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Growing Tropical Plants In Michigan – Is it Possible?

After this winter, you wouldn’t think so, but for those of us who have a sense of adventure and want to push the envelope a bit, there are several plants that can be overwintered here in Michigan that technically should have no place here.  Some of these plants are tropical in nature, and others are just ones that you wouldn’t think could survive.  Many of them however will take some diligence on your part to care for and provide adequate location and overwintering preparations.  Those who think that sounds exciting, read on!

“Only those who will risk going too far can possibly find out how far one can go.”
-T.S. Elliot.

First, many of these plants may need to be heavily mulched and enclosed in wire netting with stakes to prevent winter burn, and facilitate overwintering, especially during establishment.  Also, you may have a unique microclimate in your yard that makes for a good location for a marginal plant.  Maybe you have an area protected from winter winds and stays warmer throughout the year… this may be an ideal location for your exotic plant.

Alternatively, if you do not want to try overwintering, you can simply pot up a tropical plant and grow it outside during the summer, and bring it in for the winter.  I did this with a gardenia that my sister gave me for Mother’s day this year.  Hopefully it makes it through, and also gives me some lovely fragrant flowers for the winter.

Ok, so what can we grow here? Some people have overwintered banana trees and palms right here in Washtenaw county! Here are some that I would like to try…

Magnolia grandiflora – The sImage00011outhern magnolia.  One of the most beautiful evergreen trees for foliage and flowers, the southern magnolia generally grows best in zone 7-9 and prefer an acidic soil.  There are two cultivars that can grow here.

Magnolia grandiflora ‘Bracken’s Brown Beauty’ has survived -20 degree and colder temperatures.  Another cultivar called ‘Edith Bogue’ has withstood -24 degrees with defoliation.

I have attempted a Magnolia grandiflora once as a very small plant, and it did not overwinter.  I believe it was due to lack of watering on my part rather than hardiness.  I will try again some day! I do however have a Magnolia virginiana in my garden that stays semi evergreen through the winter.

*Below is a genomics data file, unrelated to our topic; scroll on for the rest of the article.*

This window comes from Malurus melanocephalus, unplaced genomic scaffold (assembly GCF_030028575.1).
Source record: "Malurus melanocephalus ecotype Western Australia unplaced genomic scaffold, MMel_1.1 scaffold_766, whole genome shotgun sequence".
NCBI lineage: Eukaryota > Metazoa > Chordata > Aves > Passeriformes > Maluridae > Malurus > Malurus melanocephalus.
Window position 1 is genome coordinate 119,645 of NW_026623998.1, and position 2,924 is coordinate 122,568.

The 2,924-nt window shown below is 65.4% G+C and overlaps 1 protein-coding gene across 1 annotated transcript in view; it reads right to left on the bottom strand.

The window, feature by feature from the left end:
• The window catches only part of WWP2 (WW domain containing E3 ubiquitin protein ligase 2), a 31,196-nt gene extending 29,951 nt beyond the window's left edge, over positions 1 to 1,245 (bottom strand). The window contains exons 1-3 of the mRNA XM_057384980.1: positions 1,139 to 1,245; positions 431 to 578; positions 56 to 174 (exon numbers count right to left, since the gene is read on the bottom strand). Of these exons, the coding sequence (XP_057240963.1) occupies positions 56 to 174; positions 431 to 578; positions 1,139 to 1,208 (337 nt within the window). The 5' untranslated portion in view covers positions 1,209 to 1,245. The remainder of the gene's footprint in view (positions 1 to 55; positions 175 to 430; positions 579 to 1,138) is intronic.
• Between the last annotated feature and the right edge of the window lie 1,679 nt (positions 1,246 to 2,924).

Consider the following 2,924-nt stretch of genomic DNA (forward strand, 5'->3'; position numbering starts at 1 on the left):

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Poncirus trifoliate ‘Flying Dragon’ – A hardy orange.  This thorny plant is commonly used as a grafting stock for fruiting citrus varieties.  It is cold hardy to -20 degrees, and I have successfully overwintered it here in my zone 6 garden for two years so far.  It is not the prettiest of plants yet, but it’s contorted stems and striped bark make it interesting in the winter.  Mine had a few flowers this spring, but has yet to bear any fruit.  Even though it is inedible, it will still be interesting to have oranges on my tree!

 

 

 

 

 

 

AlbiziaImage00003 julibrissin – Mimosa tree or Silk tree.  This very tropical looking plant has been recorded to survive -24 degrees.  I have seen more than one very large specimens in Monroe County, Michigan.  One of our local suppliers is growing some small Mimosa trees if anyone wants to give them a try!  They are very unique!

 

 

 

 

I hope this give some of you courage to try something different and see how you do!  With all of the global warming hype, we may be able to grow real oranges here someday.  As exciting as that may be, let’s hope not! There are many more plants that push the envelope a little and create a fun conversation piece for your landscape.  Look for those in a future post, or contact us for more information!

                “Without some boldness the gardener will make no experiments, and his garden will be no more than a copy of his neighbour’s.”
-Canon Ellacombe